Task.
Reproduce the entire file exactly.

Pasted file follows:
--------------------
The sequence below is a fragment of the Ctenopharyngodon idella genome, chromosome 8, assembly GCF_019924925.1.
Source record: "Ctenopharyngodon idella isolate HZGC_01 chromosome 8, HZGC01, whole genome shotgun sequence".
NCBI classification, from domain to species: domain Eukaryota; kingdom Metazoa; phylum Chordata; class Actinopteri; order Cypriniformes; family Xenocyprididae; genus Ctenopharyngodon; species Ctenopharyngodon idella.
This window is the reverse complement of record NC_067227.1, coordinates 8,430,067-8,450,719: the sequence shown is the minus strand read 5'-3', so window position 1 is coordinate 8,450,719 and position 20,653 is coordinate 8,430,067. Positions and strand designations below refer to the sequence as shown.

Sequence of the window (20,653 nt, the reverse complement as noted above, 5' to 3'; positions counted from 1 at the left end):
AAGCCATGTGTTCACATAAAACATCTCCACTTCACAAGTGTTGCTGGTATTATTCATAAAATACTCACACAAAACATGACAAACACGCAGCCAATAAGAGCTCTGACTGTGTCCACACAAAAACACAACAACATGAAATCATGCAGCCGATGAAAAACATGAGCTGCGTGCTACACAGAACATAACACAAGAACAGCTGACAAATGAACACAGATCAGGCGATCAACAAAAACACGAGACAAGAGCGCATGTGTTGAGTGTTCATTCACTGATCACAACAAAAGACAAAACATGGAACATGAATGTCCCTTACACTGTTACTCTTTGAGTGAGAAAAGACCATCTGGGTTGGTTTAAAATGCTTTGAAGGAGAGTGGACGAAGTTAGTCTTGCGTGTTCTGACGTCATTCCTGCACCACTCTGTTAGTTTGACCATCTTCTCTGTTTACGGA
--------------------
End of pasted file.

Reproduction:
The sequence below is a fragment of the Ctenopharyngodon idella genome, chromosome 8, assembly GCF_019924925.1.
Source record: "Ctenopharyngodon idella isolate HZGC_01 chromosome 8, HZGC01, whole genome shotgun sequence".
NCBI classification, from domain to species: domain Eukaryota; kingdom Metazoa; phylum Chordata; class Actinopteri; order Cypriniformes; family Xenocyprididae; genus Ctenopharyngodon; species Ctenopharyngodon idella.
This window is the reverse complement of record NC_067227.1, coordinates 8,430,067-8,450,719: the sequence shown is the minus strand read 5'-3', so window position 1 is coordinate 8,450,719 and position 20,653 is coordinate 8,430,067. Positions and strand designations below refer to the sequence as shown.

Sequence of the window (20,653 nt, the reverse complement as noted above, 5' to 3'; positions counted from 1 at the left end):
AAGCCATGTGTTCACATAAAACATCTCCACTTCACAAGTGTTGCTGGTATTATTCATAAAATACTCACACAAAACATGACAAACACGCAGCCAATAAGAGCTCTGACTGTGTCCACACAAAAACACAACAACATGAAATCATGCAGCCGATGAAAAACATGAGCTGCGTGCTACACAGAACATAACACAAGAACAGCTGACAAATGAACACAGATCAGGCGATCAACAAAAACACGAGACAAGAGCGCATGTGTTGAGTGTTCATTCACTGATCACAACAAAAGACAAAACATGGAACATGAATGTCCCTTACACTGTTACTCTTTGAGTGAGAAAAGACCATCTGGGTTGGTTTAAAATGCTTTGAAGGAGAGTGGACGAAGTTAGTCTTGCGTGTTCTGACGTCATTCCTGCACCACTCTGTTAGTTTGACCATCTTCTCTGTTTACGGA